Critics of Gilens’ argument contend that enactment of Obamacare marks the first major downwardly redistributive federal legislation in generations, a major progressive achievement after decades of conservative success in distributing income and wealth to those in the top brackets.
“The A.C.A. was less sweeping than it could have been because of the constraints imposed by a powerful health care lobby, but it was more sweeping than anything that had come before,” [Political Scientist Jesse Rhodes of the University of Massachusetts] wrote by email. “The fact that significant health care legislation was enacted in spite of substantial resistance was a testament to the strength of progressive mobilization at the time.”
In other words, Edsall wrote, “for Gilens, the glass is half empty, for Rhodes, half full.”
To belabor the obvious, a glass that is half-full is indeed half-empty. I myself favor more expansive changes that would reduce the ranks of the uninsured much closer to zero. The “s” word (meaning socialism) is, to me, just a word, although in U.S. politics it has historically been more of a neutron bomb.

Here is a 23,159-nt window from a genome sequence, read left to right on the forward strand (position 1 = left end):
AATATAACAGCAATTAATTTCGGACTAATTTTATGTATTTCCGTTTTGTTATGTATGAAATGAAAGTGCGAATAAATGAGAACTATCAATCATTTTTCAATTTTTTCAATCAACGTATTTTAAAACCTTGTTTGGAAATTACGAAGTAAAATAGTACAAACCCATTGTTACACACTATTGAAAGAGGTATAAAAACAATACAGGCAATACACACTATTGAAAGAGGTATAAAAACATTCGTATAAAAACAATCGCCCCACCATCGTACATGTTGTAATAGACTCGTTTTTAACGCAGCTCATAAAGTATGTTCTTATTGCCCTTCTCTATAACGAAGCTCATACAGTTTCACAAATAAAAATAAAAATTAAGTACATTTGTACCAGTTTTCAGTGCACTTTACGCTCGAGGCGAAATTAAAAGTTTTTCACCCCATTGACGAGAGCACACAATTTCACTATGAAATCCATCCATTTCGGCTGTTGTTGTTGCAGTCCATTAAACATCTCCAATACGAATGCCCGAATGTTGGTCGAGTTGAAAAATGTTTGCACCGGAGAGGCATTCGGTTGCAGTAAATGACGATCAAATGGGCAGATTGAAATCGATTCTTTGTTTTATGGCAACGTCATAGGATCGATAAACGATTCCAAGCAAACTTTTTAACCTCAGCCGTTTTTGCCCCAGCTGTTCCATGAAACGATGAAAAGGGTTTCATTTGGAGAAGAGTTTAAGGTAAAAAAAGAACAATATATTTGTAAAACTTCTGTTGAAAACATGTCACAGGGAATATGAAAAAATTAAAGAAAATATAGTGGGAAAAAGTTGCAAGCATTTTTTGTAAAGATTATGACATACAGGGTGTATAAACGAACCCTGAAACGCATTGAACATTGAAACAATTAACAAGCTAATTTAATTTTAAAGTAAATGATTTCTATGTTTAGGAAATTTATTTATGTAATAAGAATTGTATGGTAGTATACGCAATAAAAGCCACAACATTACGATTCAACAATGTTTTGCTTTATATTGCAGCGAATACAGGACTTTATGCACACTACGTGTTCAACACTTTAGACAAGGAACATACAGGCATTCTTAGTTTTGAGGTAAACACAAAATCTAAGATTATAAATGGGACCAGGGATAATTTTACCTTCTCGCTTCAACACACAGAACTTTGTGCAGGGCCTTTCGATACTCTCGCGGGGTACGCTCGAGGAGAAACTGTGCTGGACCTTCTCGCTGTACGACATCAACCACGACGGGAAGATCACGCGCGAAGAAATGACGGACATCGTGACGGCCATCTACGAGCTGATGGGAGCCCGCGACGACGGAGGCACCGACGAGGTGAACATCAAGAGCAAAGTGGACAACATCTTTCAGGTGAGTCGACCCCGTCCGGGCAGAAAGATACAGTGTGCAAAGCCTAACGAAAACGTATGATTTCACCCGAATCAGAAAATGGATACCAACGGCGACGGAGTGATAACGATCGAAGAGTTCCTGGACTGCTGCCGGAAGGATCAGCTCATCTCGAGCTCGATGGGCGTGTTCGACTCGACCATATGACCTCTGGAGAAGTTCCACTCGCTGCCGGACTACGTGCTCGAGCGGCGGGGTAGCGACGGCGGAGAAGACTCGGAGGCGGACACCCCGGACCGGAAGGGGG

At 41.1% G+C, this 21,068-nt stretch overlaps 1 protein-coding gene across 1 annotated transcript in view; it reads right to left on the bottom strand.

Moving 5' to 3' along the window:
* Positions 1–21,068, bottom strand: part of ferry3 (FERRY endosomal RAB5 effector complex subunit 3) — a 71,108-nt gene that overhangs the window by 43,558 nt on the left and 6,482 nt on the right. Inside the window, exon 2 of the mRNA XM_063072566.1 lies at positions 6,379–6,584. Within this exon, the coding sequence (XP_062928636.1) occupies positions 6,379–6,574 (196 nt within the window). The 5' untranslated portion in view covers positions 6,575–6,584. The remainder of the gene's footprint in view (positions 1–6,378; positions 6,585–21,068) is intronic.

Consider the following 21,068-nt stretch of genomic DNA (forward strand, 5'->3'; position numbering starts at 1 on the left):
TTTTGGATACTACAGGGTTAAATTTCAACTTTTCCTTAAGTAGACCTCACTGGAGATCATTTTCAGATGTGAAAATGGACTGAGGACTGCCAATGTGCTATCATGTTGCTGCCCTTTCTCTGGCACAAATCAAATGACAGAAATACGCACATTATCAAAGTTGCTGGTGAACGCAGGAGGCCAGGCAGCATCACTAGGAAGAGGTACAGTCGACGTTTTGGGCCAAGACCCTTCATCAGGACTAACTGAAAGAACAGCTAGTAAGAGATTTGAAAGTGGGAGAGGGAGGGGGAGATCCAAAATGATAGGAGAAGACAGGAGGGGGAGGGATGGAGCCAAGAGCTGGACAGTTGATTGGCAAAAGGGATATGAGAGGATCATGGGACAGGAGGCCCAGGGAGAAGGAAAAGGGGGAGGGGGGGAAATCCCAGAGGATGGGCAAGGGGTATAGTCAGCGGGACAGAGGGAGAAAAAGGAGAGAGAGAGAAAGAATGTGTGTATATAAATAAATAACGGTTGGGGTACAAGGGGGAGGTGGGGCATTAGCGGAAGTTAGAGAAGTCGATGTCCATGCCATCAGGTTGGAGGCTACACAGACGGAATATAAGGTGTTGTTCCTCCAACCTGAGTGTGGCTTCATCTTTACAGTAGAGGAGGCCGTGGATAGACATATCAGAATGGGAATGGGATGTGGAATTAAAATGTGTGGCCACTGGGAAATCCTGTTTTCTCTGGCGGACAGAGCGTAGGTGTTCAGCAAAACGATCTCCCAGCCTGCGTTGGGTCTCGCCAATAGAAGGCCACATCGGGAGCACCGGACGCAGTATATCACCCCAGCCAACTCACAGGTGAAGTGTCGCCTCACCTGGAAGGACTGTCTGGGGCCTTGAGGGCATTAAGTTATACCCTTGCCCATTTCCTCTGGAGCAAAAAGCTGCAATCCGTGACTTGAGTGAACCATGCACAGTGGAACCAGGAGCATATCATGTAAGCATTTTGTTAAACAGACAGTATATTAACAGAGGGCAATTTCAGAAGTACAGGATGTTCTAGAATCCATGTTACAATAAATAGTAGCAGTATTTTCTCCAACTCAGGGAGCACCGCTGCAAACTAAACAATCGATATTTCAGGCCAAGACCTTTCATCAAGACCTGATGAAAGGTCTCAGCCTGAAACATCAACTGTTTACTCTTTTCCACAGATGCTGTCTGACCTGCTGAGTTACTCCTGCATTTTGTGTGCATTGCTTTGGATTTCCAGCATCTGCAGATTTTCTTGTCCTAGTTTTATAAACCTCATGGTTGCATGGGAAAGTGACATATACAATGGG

Donald Trump, who seems impressively unconcerned about the percentage of uninsured Americans, and his minions will attempt to deploy the S-word with abandon against any plan that reduces the share of Americans who lack basic things like health insurance. Trump couldn’t get Obamacare repealed, but he has managed to undermine the Affordable Care Act in ways that have caused the uninsured numbers to rise, and will continue if he gets a second term, to move in that direction, or try to do so.
If Biden takes over, the dissolution of the ACA will end. The damage that Trump has done to it by executive order will be reversed. If Democrats get control of both houses, all of Obamacare will be restored and there will be a serious effort to resume the long liberal effort to increase the share of Americans who can see a doctor when they need one.
There’s much more good stuff in the Edsall column and, again, this link will get you the full piece.